Research published in Liver Transplantation suggests adults may benefit from liver grafts that cannot be used in pediatric patients.
“There was no difference in patient and graft survival between adult recipients transplanted with liver grafts from pediatric and adult donors,” Kristopher P. Croome, MD, and colleagues at the department of transplant at the Mayo Clinic in Jacksonville, Fla., wrote. “The short-term and long-term survival analyses presented herein support the use of these organs when they have been declined for all available pediatric recipients.”
The researchers looked at all liver transplant recipients from Feb. 27, 2002 to Nov. 30, 2014 who have since died. Pediatric donors were defined as those aged younger than 12 years; adult donors were aged older than 18 years. The researchers separated adults based on which age group the patient’s donor came from. Researchers used established formulas to determine standard total liver volume and body surface area. Graft life was determined based on how long a patient lived after transplant, the date a graft was lost or the date a patient last checked in for treatment.
Croome and colleagues wrote patient survival at 1, 3 and 5 years was 88%, 83% and 77% in the pediatric-to-adult LT group and 88%, 79% and 73% in the adult-to-adult LT group. Graft survival over the same period was 84%, 78% and 72% in the pediatric-to-adult group and 84%, 75% and 69% in the adult-to-adult group.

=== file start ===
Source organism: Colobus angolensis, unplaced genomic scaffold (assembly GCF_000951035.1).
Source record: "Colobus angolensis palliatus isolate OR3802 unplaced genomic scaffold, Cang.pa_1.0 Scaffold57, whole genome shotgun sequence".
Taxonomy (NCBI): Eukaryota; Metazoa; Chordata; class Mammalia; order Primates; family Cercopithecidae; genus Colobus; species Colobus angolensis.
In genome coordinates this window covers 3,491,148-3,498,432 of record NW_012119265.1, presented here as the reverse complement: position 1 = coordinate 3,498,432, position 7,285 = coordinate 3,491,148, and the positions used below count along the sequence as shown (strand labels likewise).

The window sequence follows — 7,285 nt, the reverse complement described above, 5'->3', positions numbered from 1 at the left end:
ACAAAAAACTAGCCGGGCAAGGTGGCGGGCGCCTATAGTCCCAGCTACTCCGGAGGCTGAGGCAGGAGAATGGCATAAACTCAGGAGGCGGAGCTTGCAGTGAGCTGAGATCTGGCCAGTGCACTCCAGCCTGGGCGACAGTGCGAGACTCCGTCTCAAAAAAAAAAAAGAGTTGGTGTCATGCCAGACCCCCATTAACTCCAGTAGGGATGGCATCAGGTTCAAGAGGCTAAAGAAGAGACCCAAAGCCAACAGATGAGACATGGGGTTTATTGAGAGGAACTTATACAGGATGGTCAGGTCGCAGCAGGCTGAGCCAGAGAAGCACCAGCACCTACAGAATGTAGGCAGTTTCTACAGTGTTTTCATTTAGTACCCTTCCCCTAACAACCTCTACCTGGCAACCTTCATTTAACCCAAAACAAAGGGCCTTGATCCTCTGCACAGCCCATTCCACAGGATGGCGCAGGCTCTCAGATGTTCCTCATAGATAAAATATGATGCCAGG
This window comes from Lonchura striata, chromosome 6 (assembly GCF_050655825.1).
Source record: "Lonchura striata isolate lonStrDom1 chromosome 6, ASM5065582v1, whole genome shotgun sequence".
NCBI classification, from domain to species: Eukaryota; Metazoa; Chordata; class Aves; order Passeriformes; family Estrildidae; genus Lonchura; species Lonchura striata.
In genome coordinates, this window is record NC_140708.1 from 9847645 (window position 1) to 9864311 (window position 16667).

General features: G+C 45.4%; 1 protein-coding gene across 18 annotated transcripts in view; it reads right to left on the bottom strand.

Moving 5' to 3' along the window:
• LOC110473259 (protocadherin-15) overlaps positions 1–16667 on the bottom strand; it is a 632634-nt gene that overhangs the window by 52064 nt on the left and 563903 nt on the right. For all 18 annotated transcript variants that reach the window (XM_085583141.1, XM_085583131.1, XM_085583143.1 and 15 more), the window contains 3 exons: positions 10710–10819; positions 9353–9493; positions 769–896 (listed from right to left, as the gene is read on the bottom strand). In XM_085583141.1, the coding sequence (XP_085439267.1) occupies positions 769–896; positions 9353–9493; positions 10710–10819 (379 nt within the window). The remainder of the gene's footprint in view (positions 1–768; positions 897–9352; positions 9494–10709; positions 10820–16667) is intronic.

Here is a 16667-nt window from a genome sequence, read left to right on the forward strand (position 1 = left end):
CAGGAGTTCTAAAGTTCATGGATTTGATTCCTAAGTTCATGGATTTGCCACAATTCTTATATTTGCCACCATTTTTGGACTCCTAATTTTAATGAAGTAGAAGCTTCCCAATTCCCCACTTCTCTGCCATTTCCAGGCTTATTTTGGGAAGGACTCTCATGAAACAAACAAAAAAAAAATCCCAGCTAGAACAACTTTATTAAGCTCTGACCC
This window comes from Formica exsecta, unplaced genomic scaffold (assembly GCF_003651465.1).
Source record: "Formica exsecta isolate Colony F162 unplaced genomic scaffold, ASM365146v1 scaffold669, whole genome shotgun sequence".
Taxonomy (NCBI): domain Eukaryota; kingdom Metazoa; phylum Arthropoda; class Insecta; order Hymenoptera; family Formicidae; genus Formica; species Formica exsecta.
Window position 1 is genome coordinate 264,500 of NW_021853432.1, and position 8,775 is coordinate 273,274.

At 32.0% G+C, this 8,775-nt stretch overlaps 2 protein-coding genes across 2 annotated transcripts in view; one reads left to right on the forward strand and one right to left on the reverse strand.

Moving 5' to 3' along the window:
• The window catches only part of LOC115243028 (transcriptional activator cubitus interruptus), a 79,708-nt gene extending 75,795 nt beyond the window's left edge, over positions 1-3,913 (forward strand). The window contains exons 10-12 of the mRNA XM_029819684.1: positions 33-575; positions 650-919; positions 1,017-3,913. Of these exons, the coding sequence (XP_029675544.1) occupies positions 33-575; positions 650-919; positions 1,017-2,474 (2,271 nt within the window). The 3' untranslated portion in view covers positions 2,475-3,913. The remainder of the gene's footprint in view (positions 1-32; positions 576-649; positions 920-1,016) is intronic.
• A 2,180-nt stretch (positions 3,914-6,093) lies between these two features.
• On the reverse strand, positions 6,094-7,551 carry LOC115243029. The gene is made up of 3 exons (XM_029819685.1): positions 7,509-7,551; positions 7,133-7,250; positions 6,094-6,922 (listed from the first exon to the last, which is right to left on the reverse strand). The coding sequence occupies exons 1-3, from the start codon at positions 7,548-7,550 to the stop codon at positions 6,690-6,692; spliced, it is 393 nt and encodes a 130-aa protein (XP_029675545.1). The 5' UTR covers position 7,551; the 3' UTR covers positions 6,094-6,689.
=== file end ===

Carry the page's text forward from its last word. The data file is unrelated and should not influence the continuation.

“We demonstrated that acceptable patient and graft survival can be achieved with the use of pediatric liver grafts in adult recipients,” researchers wrote.
There are concerns over using smaller tissue grafts for LT, Mike Kueht, MD, of the division of abdominal transplantation hepatobiliary surgery, Baylor College of Medicine, Houston, and colleagues wrote in a related editorial.
“It has been previously recognized as portending inferior long-term survival, but maybe even more commonly, it is associated with more complications, a longer hospital stay and again may not be obvious in the [United Network for Organ Sharing] database,” they wrote.
Croome and colleagues also studied why pediatric donor livers were declined in pediatric-to-adult, pediatric-to-pediatric and pediatric-donor-liver-not-used groups. Researchers found in these latter two groups, organs were refused for size/quality first, then size/weight. The order of these refusals was switched for pediatric-to-adult group.
“We also demonstrated larger donor liver size, higher donor AST/ALT, higher creatine and larger proportion of [donation after cardiac death] as differences between pediatric organs used for pediatric patients and pediatric organs used for adults.” – by Janel Miller
Disclosure: The researchers report no relevant financial disclosures.